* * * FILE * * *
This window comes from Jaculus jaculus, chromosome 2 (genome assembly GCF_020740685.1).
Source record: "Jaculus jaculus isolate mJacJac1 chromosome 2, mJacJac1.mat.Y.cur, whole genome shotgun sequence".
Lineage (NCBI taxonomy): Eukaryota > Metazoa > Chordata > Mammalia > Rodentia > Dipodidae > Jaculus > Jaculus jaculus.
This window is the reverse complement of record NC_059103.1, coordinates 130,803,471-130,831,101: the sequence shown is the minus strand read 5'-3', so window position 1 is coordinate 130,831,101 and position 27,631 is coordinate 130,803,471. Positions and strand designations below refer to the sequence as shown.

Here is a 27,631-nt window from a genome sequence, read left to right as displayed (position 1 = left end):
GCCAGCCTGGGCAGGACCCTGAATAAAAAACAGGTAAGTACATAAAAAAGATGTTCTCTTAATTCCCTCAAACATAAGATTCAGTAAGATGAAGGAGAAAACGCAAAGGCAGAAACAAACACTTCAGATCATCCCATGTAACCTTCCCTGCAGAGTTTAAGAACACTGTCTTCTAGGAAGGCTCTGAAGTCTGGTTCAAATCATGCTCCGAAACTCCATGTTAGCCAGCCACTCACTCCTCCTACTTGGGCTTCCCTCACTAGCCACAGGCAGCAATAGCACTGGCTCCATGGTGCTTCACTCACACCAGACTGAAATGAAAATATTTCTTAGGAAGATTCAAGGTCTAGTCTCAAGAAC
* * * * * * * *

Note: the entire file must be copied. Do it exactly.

This window comes from Jaculus jaculus, chromosome 2 (genome assembly GCF_020740685.1).
Source record: "Jaculus jaculus isolate mJacJac1 chromosome 2, mJacJac1.mat.Y.cur, whole genome shotgun sequence".
Lineage (NCBI taxonomy): Eukaryota > Metazoa > Chordata > Mammalia > Rodentia > Dipodidae > Jaculus > Jaculus jaculus.
This window is the reverse complement of record NC_059103.1, coordinates 130,803,471-130,831,101: the sequence shown is the minus strand read 5'-3', so window position 1 is coordinate 130,831,101 and position 27,631 is coordinate 130,803,471. Positions and strand designations below refer to the sequence as shown.

Here is a 27,631-nt window from a genome sequence, read left to right as displayed (position 1 = left end):
GCCAGCCTGGGCAGGACCCTGAATAAAAAACAGGTAAGTACATAAAAAAGATGTTCTCTTAATTCCCTCAAACATAAGATTCAGTAAGATGAAGGAGAAAACGCAAAGGCAGAAACAAACACTTCAGATCATCCCATGTAACCTTCCCTGCAGAGTTTAAGAACACTGTCTTCTAGGAAGGCTCTGAAGTCTGGTTCAAATCATGCTCCGAAACTCCATGTTAGCCAGCCACTCACTCCTCCTACTTGGGCTTCCCTCACTAGCCACAGGCAGCAATAGCACTGGCTCCATGGTGCTTCACTCACACCAGACTGAAATGAAAATATTTCTTAGGAAGATTCAAGGTCTAGTCTCAAGAAC